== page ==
Local People. Serving You.

February 2018 - Scammers

Scammers are targeting unsuspecting citizens with greater frequency - and  increasing creativity. Crooks now threaten victims with everything from legal action involving the IRS to turning off power to your home. Or they pretend to help victims avoid complications with utility, cellphone, video streaming, bank or other accounts. But there is good news: Scams are being recognized and reported more often. And all it takes to thwart one is awareness and vigilance.

A FEW COMMON SCAMS - Staying alert and cautious every day can help you avoid these common scams.

The Utility Scam: An individual poses as an employee of your electric cooperative, telling you that your power will be turned off for nonpayment of your bill. The scammer says you can avoid disconnection by giving them money via a prepaid credit or debit card.

The Something-for-Nothing Scam: A con artist claims to represent a government program that helps pay utility bills. They say your bill can be paid with stimulus money; all you have to do is "verify" your bank account, credit card or Social Security number. No such government  program exists. Sharing this information puts you at risk for identify theft and financial damage - and for electricity disconnection when the bill isn't actually paid by the bogus program.

The Netflix Scam: This email scam targets subscribers of the Netflix video streaming service, warning that their account is being canceled. The objective is to steal personal and credit card information. The professional-looking, personalized email often bears the subject line "Your suspension notification" and includes a link to a fake Netflix page, where you are required to enter your login information and credit card number.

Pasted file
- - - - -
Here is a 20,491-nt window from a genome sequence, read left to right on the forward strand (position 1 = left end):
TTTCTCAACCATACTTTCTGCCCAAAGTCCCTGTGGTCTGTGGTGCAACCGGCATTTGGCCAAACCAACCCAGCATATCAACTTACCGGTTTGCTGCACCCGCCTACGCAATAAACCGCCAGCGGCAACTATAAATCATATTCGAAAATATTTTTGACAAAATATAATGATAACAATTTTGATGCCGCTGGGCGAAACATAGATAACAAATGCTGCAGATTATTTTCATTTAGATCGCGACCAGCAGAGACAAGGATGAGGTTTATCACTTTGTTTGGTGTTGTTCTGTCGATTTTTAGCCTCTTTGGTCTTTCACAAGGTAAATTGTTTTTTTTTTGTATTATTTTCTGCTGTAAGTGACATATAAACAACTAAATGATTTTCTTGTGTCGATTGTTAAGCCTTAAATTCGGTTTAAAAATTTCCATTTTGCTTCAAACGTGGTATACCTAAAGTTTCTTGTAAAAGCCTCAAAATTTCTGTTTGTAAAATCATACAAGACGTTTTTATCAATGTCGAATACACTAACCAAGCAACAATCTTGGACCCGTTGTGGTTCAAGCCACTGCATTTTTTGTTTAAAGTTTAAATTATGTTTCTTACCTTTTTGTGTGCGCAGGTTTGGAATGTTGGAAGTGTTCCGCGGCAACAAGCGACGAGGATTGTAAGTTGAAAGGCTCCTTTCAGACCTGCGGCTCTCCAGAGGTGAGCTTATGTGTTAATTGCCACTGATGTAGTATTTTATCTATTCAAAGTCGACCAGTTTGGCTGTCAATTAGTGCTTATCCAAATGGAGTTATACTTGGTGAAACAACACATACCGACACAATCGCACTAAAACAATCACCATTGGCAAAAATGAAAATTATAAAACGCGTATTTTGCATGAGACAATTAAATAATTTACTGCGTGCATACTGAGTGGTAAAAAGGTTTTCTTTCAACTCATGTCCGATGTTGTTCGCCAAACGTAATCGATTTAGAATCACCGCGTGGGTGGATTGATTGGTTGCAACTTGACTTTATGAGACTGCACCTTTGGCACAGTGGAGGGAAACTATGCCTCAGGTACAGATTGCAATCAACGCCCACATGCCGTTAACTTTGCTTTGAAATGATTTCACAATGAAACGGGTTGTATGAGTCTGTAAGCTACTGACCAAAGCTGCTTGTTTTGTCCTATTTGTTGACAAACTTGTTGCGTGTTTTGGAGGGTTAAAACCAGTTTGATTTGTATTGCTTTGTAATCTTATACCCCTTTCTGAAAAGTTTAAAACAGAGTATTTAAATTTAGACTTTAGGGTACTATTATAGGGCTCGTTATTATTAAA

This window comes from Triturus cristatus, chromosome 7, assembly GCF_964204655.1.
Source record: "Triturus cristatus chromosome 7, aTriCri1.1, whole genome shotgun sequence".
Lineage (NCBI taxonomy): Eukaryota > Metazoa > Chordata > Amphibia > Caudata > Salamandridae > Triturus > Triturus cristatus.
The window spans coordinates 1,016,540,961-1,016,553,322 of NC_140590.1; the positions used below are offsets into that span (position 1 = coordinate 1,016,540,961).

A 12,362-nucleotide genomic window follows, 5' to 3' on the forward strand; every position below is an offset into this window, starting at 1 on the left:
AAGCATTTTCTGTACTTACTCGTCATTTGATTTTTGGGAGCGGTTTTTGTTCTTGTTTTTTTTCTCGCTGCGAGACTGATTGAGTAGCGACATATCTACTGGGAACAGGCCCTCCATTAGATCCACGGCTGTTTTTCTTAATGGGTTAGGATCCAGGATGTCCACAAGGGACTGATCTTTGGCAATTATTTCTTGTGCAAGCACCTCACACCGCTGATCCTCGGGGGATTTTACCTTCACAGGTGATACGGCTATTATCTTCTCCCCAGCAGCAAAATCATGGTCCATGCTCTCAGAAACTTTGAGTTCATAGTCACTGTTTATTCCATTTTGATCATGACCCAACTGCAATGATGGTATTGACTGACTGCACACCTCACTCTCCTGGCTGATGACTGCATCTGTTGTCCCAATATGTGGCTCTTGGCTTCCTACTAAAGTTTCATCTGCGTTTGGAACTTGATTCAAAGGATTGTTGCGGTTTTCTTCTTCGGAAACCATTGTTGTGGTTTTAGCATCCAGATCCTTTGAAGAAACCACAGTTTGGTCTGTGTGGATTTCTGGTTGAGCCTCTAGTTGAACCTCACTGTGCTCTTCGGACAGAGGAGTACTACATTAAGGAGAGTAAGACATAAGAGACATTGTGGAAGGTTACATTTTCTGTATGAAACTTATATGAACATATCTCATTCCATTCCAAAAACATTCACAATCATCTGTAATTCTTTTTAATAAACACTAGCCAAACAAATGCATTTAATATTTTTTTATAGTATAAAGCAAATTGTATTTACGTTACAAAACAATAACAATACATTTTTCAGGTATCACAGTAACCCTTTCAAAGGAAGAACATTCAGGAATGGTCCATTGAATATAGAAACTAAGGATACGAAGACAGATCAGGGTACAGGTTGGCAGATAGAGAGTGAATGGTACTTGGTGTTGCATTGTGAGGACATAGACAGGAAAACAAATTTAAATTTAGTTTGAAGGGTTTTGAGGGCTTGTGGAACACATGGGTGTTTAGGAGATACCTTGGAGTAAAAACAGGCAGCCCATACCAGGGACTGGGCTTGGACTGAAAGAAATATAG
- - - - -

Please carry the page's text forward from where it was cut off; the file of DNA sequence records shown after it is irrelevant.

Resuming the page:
Despite differing tactics, all scams share on objective: to get money or sensitive information from you. NEVER provide passwords or PINs, nor your Social Security, credit card, bank or other account numbers, unless you initiated the contact and trust the person with whom you are speaking. No legitimate business should ever contact you to ask for personal financial information.

  • If someone comes to your home claiming to be a cooperative employee and demands to collect money or inspect parts of your property, note the person's identification, then make them wait outside your locked door. Call the co-op immediately to verify whether the person is, in fact, an employee. If not, call local police and do not let the individual into your home.
  • If you receive a call from someone who pressures you for immediate payment of personal information, do not respond to their requests. Instead, hang up. Call the company they claimed to represent, then local authorities.
  • Think before you respond to an email. View with suspicion any emails that push you to click on links or otherwise act immediately. If you want to change settings for any account, never click on links in an email. Instead, independently navigate to the site in your browser.


If you suspect you've already been the target of a scam:

Be proactive. If you already have provided financial information to someone you later suspected as fraudulent, immediately contact your bank.

Report the incident. Notify the organization that the scammer claimed to represent, and the police. They might not be able to do anything, but every report helps build a body of information to identify and stop these scams in the future.

Do not fall for a "recovery" scam. Don't give anybody any more money on the promise that they will get your lost money back. It's just another scam.

Inform others. Share this information with friends and family so they do not fall prey to scam.